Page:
3. Defendant's parents allonged the Note to defendant Madison Equities after waiting nearly a decade to seek payment under a personal Note between them and their son, Robert Crockarell. The allonge is suspiciously timed to coincide with disputes resulting in the commencement of another action involving defendant Crockarell, his parents, and Madison Equities, among others.

4. There are enough common interests and common parties in the two cases to merit a short stay of entry of judgment in this case. In [the Shareholder Litigation], the parties are ordered to complete mediation by October 1, 2016. That mediation should, but is not required to, encompass the claim in this case and will have a better chance of being successful if the parties are not spending their energies and money needlessly on collections and an appeal relating to this case. Moreover, [Crockarell's parents], by allonging the Note in this case to the Madison Equities entity, made this into a dispute involving Madison Equities, which is substantially involved and interconnected with the parties in the other pending action.

5. The court can conceive of no significant harm in staying entry of judgment in this case pending mediation in the related action, particularly in light of the extensive delay by [Crockarell's parents] in showing any interest in enforcing the Note at issue here. Accordingly, there is no reason to consider a bond or other security at this time.

6. It is appropriate to revisit the issue of continuing the stay and or requiring security following completion of the mediation process.

Although the deadline for completing mediation in the Shareholder Litigation was originally October 2016, the deadline has been extended several times and is now set for April 2017. The stay of entry of judgment in the Note Litigation remains in effect.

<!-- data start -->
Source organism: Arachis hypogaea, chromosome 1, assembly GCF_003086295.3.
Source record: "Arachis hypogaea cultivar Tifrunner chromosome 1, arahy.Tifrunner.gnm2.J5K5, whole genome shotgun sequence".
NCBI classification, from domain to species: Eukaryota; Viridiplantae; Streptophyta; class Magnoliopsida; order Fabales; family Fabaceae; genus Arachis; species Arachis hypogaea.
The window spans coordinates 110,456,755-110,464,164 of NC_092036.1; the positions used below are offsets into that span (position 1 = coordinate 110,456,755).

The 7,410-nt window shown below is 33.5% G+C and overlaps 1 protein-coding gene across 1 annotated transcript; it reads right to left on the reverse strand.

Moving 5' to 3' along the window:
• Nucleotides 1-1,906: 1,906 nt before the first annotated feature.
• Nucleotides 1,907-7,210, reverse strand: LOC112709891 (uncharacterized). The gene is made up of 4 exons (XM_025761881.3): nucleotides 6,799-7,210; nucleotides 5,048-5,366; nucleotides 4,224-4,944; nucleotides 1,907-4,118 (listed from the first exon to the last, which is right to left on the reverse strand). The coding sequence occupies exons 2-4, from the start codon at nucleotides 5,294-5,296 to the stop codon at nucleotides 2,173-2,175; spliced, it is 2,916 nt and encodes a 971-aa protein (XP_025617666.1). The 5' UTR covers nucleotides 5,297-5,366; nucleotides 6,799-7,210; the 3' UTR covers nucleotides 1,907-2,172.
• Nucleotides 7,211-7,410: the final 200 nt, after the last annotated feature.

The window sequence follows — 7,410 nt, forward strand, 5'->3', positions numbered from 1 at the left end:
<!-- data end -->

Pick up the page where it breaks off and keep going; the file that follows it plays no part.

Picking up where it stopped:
Madison Equities petitioned the court of appeals for a writ of mandamus to compel the district court to vacate the stay and enter judgment in the Note Litigation, arguing that the court did not have authority under the Minnesota Rules of Civil Procedure (“Rules”) to order the stay. The court of appeals denied the petition, concluding that the district court had the discretion to stay proceedings pending the resolution of a related action and did not clearly abuse its discretion. In re Madison Equities v. Crockarell, No. A16-0769, Order at 2-3 (Minn. App. filed May 24, 2016). We granted Madison Equities' petition for review.

II.

We review de novo “a decision on a writ of mandamus ․ based solely on a legal determination.” Breza v. City of Minnetrista, 725 N.W.2d 106, 110 (Minn. 2006). “Mandamus is an extraordinary remedy.” N. States Power Co. v. Minn. Metro. Council, 684 N.W.2d 485, 491 (Minn. 2004) (citing State v. Pero, 590 N.W.2d 319, 323 (Minn. 1999)). A writ of mandamus may issue “to compel the performance of an act which the law specially enjoins as a duty,” but not to “control judicial discretion.” Minn. Stat. § 586.01 (2016). Further, a writ of mandamus “shall not issue in any case where there is a plain, speedy, and adequate remedy in the ordinary course of law.” Minn. Stat. § 586.02 (2016). To obtain a writ of mandamus, Madison Equities must therefore show that (1) the district court “failed to perform an official duty clearly imposed by law,” (2) which caused “a public wrong specifically injurious to [Madison Equities],” and (3) for which “there is no other adequate legal remedy.” N. States Power Co., 684 N.W.2d at 491.

A.

We must first determine whether the district court “failed to perform an official duty clearly imposed by law.” Id. at 491. Madison Equities argues that the Rules limit the court's authority to stay the entry of judgment. We interpret the Rules de novo. Mingen v. Mingen, 679 N.W.2d 724, 727 (Minn. 2004). “When interpreting a rule, we look first to the plain language of the rule and its purpose.” Walsh v. U.S. Bank, N.A., 851 N.W.2d 598, 601 (Minn. 2014). Only if the rule is ambiguous, that is, “subject to more than one reasonable interpretation,” will we look beyond the plain language of the rule. Id. We do not read the Rules “in isolation,” but rather, “in light of one another.” Mingen, 679 N.W.2d at 727.